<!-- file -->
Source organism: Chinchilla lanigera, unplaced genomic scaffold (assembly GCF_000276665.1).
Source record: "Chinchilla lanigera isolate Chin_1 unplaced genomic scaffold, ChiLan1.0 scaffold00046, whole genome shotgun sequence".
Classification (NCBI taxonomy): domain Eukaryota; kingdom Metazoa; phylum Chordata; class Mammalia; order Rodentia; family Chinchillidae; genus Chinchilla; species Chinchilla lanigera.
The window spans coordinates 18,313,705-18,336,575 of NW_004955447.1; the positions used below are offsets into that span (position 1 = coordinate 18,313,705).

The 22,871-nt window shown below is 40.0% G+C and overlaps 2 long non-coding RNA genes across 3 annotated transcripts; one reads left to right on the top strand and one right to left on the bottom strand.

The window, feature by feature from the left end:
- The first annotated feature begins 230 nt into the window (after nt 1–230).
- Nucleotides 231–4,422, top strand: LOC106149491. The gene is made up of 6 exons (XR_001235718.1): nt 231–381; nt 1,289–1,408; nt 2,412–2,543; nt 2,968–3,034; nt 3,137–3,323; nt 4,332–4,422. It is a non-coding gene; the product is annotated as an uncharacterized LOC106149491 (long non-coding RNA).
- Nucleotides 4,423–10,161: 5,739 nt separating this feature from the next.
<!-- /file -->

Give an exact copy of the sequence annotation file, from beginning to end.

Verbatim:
Source organism: Chinchilla lanigera, unplaced genomic scaffold (assembly GCF_000276665.1).
Source record: "Chinchilla lanigera isolate Chin_1 unplaced genomic scaffold, ChiLan1.0 scaffold00046, whole genome shotgun sequence".
Classification (NCBI taxonomy): domain Eukaryota; kingdom Metazoa; phylum Chordata; class Mammalia; order Rodentia; family Chinchillidae; genus Chinchilla; species Chinchilla lanigera.
The window spans coordinates 18,313,705-18,336,575 of NW_004955447.1; the positions used below are offsets into that span (position 1 = coordinate 18,313,705).

The 22,871-nt window shown below is 40.0% G+C and overlaps 2 long non-coding RNA genes across 3 annotated transcripts; one reads left to right on the top strand and one right to left on the bottom strand.

The window, feature by feature from the left end:
- The first annotated feature begins 230 nt into the window (after nt 1–230).
- Nucleotides 231–4,422, top strand: LOC106149491. The gene is made up of 6 exons (XR_001235718.1): nt 231–381; nt 1,289–1,408; nt 2,412–2,543; nt 2,968–3,034; nt 3,137–3,323; nt 4,332–4,422. It is a non-coding gene; the product is annotated as an uncharacterized LOC106149491 (long non-coding RNA).
- Nucleotides 4,423–10,161: 5,739 nt separating this feature from the next.